Sisters of the Road hosts art workshops for clients in advance of art festival for community
Feb 28, 2013 (The Oregonian - McClatchy-Tribune Information Services via COMTEX) --
Sometimes art is therapy, sometimes expression, sometimes sustenance.
Sisters of the Road is trying to make it all three for its homeless clients through a series of monthly art workshops leading up to the organization's first Journeys Art Festival fundraiser in May.
"It gives them a way to release what's inside and put it in a form that is acceptable," says Brenda Morgan, development co-manager for Sisters who has dabbled in various forms of art herself. "They can say things they may not have words for. They can translate feelings into something tangible."
Sisters of the Road has been in Northwest Portland for 33 years, serving an average of 250 meals daily and doing other homeless outreach based on an ideology of common humanity. The organization sees a lot of artists who fell on hard times and ended up on the street, Morgan says.
Sisters' first two workshops, one in January making collage boxes and the other in February writing and recording songs, each attracted about a dozen clients and Sisters staff members.
Two more workshops exploring other art forms will be held in March and April. Clients will display and sell their artwork at the Journeys Art Festival in the Portland Armory alongside 30 established artists. Organizers expect about 800 people to attend the event, May 18, 10 a.m. to 5 p.m.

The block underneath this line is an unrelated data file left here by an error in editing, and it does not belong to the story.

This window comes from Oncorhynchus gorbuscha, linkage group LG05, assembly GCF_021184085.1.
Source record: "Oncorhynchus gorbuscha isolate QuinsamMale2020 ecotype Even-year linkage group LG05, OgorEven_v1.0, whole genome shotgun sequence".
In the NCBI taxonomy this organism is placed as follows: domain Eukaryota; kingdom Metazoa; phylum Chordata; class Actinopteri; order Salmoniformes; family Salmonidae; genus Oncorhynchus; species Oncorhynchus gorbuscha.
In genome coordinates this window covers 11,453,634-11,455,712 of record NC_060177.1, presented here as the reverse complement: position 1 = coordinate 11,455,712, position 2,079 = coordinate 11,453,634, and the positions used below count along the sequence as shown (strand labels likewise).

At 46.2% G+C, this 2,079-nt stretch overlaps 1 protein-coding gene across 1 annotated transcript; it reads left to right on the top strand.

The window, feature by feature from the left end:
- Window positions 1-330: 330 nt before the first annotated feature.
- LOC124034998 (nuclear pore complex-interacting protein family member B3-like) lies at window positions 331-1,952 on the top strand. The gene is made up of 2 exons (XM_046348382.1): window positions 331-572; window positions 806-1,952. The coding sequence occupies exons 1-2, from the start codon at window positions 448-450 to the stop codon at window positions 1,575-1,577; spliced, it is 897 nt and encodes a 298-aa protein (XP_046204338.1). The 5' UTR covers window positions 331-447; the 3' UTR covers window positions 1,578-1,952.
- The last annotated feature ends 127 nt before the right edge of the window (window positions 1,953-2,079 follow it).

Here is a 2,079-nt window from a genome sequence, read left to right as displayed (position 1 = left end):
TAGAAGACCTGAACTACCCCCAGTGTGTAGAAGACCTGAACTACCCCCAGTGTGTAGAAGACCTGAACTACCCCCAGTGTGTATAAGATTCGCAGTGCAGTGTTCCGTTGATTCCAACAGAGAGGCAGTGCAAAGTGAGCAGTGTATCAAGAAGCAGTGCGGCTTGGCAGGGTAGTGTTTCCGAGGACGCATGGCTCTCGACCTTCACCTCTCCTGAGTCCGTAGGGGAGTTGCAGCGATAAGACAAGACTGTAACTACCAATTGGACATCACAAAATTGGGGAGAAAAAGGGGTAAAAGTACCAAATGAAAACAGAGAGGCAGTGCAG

Sammy, a Sisters regular who declined to give his last name, said he enjoyed making the collage box, which he gave a circus theme. He used colors ubiquitous in his native West Indies -- turquoise, hot pink, yellow -- to "create something wild. I like wild things," he said.
Joanna, also a regular who did not give her last name, made a collage box for her 4-year-old son, who she hasn't seen in a long time.
"Art is very personal," Morgan says. "It's a way to discuss things you may not be able to discuss otherwise."
At the song workshop last week, Joanna showed up with her own guitar. Sammy had written poems he wanted to record, and, it turns out, contributed a rich voice to the song recording. Several participants dropped music jargon and eagerly discussed what a good song should do. The consensus was it should give a microscopic look at life.
Blue Azul, a professional musician with Discovering A Voice, a nonprofit that helps people tell stories through song, led participants through worksheets that parsed out the technical and personal elements of a song.
"Everybody's an artist. The goal is to pull it out," Azul said. "Music is a language in and of itself. It doesn't see class, race or gender."
In the two-hour interactive song writing workshop, Sisters staff and clients wrote and recorded two songs: "Butterfly Colors" and "Karma at a Discount."
People were nervous at first to sing along with Azul's songs, but the final recordings pick up a dozen voices in a rough harmony about life on the street:
"What would you do if karma came back to you Sell it at a discount. Oh, sell it at a discount."
- Sara Hottman
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